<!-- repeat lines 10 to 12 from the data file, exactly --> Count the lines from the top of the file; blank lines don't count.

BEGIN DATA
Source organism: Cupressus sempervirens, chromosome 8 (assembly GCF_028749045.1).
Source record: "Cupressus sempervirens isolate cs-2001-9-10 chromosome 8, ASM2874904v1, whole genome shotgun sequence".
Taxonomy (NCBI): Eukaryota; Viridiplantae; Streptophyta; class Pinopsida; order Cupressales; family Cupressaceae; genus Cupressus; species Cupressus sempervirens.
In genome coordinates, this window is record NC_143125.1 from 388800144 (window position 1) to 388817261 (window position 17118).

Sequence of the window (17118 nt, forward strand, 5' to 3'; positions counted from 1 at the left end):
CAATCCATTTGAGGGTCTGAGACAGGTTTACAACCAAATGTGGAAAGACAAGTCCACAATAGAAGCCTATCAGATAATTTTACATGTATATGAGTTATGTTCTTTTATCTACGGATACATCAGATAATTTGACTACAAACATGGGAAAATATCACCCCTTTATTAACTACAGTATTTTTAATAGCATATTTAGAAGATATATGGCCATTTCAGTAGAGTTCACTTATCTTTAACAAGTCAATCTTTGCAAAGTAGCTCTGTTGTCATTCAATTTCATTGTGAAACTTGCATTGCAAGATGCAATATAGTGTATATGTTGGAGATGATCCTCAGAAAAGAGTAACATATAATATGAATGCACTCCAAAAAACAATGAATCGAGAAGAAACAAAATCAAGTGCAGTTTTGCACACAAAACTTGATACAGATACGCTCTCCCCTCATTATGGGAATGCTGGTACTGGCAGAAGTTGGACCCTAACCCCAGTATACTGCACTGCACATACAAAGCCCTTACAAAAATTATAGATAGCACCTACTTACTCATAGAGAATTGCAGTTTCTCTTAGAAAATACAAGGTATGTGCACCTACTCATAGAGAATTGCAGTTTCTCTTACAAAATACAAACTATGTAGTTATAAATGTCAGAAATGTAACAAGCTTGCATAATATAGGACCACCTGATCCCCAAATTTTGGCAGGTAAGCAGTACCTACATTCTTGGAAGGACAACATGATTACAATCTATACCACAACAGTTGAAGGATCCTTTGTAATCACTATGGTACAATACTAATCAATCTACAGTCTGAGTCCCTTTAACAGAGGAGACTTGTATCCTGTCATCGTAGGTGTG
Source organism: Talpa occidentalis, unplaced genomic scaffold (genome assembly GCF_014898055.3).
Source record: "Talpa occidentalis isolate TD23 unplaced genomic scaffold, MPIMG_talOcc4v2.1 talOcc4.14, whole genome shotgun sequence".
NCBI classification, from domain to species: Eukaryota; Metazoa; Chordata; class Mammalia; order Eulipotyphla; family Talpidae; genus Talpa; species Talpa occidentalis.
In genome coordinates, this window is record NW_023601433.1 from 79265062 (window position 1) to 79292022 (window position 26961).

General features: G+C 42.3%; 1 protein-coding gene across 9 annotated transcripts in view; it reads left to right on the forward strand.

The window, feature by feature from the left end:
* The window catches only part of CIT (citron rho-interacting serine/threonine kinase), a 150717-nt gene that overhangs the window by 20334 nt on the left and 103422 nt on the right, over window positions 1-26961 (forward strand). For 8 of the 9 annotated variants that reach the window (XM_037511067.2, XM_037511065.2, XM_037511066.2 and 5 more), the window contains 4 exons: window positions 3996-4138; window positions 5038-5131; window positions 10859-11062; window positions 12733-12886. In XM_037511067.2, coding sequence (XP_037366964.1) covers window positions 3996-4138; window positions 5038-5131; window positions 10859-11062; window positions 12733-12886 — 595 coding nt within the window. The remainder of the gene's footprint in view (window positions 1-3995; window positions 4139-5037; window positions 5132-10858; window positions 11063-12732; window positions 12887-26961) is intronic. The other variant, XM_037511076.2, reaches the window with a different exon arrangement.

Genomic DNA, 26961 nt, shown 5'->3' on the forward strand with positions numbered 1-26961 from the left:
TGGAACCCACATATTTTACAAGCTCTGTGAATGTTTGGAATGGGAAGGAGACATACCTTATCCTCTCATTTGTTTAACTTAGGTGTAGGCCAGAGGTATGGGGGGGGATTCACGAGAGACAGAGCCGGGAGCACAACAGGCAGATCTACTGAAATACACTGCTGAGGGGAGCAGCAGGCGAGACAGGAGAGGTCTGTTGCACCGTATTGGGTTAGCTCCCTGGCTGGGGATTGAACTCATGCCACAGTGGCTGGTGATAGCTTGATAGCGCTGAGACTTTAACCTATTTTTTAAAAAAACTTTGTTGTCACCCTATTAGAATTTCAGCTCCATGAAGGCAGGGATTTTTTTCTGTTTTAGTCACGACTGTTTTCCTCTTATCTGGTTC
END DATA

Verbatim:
In genome coordinates, this window is record NW_023601433.1 from 79265062 (window position 1) to 79292022 (window position 26961).

General features: G+C 42.3%; 1 protein-coding gene across 9 annotated transcripts in view; it reads left to right on the forward strand.

The window, feature by feature from the left end: